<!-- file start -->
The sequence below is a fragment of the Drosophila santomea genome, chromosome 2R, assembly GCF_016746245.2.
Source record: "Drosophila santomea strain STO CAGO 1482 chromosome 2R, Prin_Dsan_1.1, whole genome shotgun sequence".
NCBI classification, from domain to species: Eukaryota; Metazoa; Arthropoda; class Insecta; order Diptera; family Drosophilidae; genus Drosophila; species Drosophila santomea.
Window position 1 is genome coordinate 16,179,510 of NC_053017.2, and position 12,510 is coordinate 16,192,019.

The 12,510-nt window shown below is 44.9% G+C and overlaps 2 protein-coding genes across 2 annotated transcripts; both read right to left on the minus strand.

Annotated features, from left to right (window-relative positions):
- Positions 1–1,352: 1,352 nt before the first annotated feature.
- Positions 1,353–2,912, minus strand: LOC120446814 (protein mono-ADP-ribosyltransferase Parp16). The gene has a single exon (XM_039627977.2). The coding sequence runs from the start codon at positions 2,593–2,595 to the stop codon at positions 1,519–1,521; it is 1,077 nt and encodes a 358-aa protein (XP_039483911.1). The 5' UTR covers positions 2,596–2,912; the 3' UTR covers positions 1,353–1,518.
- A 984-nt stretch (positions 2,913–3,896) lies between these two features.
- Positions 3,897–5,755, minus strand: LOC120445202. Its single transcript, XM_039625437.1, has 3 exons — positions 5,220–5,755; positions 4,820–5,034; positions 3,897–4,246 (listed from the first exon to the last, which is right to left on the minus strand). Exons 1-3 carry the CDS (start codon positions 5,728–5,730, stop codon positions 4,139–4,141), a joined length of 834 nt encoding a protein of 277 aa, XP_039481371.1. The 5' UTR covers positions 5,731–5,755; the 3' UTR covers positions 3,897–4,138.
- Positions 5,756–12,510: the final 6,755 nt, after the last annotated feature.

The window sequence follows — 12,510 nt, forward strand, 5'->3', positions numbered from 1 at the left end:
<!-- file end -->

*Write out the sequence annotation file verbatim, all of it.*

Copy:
The sequence below is a fragment of the Drosophila santomea genome, chromosome 2R, assembly GCF_016746245.2.
Source record: "Drosophila santomea strain STO CAGO 1482 chromosome 2R, Prin_Dsan_1.1, whole genome shotgun sequence".
NCBI classification, from domain to species: Eukaryota; Metazoa; Arthropoda; class Insecta; order Diptera; family Drosophilidae; genus Drosophila; species Drosophila santomea.
Window position 1 is genome coordinate 16,179,510 of NC_053017.2, and position 12,510 is coordinate 16,192,019.

The 12,510-nt window shown below is 44.9% G+C and overlaps 2 protein-coding genes across 2 annotated transcripts; both read right to left on the minus strand.

Annotated features, from left to right (window-relative positions):
- Positions 1–1,352: 1,352 nt before the first annotated feature.
- Positions 1,353–2,912, minus strand: LOC120446814 (protein mono-ADP-ribosyltransferase Parp16). The gene has a single exon (XM_039627977.2). The coding sequence runs from the start codon at positions 2,593–2,595 to the stop codon at positions 1,519–1,521; it is 1,077 nt and encodes a 358-aa protein (XP_039483911.1). The 5' UTR covers positions 2,596–2,912; the 3' UTR covers positions 1,353–1,518.
- A 984-nt stretch (positions 2,913–3,896) lies between these two features.
- Positions 3,897–5,755, minus strand: LOC120445202. Its single transcript, XM_039625437.1, has 3 exons — positions 5,220–5,755; positions 4,820–5,034; positions 3,897–4,246 (listed from the first exon to the last, which is right to left on the minus strand). Exons 1-3 carry the CDS (start codon positions 5,728–5,730, stop codon positions 4,139–4,141), a joined length of 834 nt encoding a protein of 277 aa, XP_039481371.1. The 5' UTR covers positions 5,731–5,755; the 3' UTR covers positions 3,897–4,138.
- Positions 5,756–12,510: the final 6,755 nt, after the last annotated feature.

The window sequence follows — 12,510 nt, forward strand, 5'->3', positions numbered from 1 at the left end: